Have you registered to vote?
The League of Women Voters of Lane County reminds students that Oct. 13, is the last day to register to vote or update registration information before the Nov. 3 election.
Students can register online or in person at the Lane County elections located at 275 W. 10th from 9 a.m. till 4 p.m. Mon. through Fri. Or at the LWVLC located on 338 W. 11th Suite 101 from, 11 a.m. till 1:30 p.m. Mon., Wed. and Fri. Proof of residence is required.
“If you want to be part of the process you need to vote,” LWVLC president Linda Lynch said. “Students especially because it’s their future. It’s the only way to voice your opinion. You can’t criticize or complain unless you vote.”
The LWVLC is a nonpartisan political organization that emphasizes the importance of active participation in government as well as underlining major public policy issues with the hopes to achieve public policy through education and advocacy.
Upcoming measures that will be on the Nov. ballot include library or fire/safety services in Eugene, Springfield and South Lane County Fire and Rescue District.
According to the Oregon Student Association’s 2014 Vote OR Vote campaign overall turnout rate for students registered by OSA was only 45 percent. In comparison to the overall turnout rate among Oregonians was only 38 percent. 46 percent of the students registered by OSA under age 30 turned out to vote. This differs to all registered voters in Ore. with only 28 percent who actually did vote.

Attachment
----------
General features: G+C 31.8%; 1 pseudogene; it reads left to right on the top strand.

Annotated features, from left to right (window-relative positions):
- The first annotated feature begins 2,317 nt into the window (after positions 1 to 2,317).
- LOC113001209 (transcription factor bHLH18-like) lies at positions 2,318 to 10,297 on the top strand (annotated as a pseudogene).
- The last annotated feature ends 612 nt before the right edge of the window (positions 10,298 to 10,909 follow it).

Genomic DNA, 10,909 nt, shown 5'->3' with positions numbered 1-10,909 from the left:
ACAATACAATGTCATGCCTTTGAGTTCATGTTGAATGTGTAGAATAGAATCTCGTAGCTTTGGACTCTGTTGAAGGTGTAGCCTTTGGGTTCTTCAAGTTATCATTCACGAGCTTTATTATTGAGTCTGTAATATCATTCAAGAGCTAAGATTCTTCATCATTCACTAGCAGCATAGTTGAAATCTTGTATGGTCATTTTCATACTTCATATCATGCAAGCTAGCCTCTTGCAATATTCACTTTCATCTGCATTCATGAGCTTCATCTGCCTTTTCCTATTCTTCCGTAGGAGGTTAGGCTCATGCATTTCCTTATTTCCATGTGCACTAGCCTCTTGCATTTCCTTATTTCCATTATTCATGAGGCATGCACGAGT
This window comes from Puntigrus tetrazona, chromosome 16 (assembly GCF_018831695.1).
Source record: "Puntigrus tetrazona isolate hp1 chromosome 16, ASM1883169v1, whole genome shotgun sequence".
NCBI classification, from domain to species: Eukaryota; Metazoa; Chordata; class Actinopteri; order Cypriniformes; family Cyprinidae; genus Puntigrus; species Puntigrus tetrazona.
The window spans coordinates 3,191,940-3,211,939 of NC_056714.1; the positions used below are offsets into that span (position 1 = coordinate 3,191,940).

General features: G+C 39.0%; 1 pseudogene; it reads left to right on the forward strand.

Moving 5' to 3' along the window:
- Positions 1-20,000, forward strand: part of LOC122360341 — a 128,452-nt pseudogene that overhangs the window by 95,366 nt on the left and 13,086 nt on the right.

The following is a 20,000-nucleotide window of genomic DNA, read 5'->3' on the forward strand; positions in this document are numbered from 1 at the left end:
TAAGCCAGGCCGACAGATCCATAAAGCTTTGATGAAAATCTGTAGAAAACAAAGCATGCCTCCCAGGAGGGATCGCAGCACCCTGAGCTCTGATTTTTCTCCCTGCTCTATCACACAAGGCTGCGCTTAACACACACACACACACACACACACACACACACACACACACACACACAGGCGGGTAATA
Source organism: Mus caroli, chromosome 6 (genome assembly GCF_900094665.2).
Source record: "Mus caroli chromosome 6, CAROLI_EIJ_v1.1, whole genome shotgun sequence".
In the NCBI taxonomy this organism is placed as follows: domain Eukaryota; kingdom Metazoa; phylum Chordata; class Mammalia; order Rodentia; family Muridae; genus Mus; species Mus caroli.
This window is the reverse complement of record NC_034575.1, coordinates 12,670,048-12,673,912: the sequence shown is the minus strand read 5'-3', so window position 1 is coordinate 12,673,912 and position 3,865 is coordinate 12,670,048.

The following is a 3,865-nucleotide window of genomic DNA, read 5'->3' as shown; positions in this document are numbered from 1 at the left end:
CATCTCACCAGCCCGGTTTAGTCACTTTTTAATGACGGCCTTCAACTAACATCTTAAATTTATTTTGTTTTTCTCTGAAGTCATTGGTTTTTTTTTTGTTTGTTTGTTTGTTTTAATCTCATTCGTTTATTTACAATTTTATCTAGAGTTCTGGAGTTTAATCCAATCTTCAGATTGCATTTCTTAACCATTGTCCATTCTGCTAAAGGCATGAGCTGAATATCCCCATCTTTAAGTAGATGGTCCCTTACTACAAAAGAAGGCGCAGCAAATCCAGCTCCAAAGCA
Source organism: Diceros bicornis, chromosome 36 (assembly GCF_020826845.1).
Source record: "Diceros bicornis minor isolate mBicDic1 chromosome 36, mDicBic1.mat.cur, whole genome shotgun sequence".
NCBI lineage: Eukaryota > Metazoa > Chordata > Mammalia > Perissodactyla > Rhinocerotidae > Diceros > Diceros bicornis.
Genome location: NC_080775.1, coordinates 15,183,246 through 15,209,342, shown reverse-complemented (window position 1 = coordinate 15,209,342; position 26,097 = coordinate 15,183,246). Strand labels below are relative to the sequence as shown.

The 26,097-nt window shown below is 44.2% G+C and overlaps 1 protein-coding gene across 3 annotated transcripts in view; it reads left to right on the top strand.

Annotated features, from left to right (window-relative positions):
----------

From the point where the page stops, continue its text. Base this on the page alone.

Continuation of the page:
In 2012 OSA registered over 50,000 students across Ore. and during the 2013 Legislature Session it was able to secure a reinvestment in higher education from the Ore. Legislature and first tuition freeze in over a decade.
“It is important for students to register to vote because it helps builds political power for students,” OSA communications director Daniel McCall said. “We know that elected officials are more likely to prioritize student needs when students register to vote and turn out to vote. One of the top priorities for students is the affordability of their education.”
OSA is a statewide, student-led advocacy non-profit. The purpose of OSA is to represent, serve and protect the collective interests of students in post-secondary education across the state.
Registration must be current in order to vote for the Nov. election. If any information has changed like residency or name students will need to re-register.
“I registered to vote because I feel as though it’s the only way you can complain about what’s going on if you vote,” junior at the University of Oregon Dyuce Woodson said. “It’s the bare minimum to get my voice heard.”
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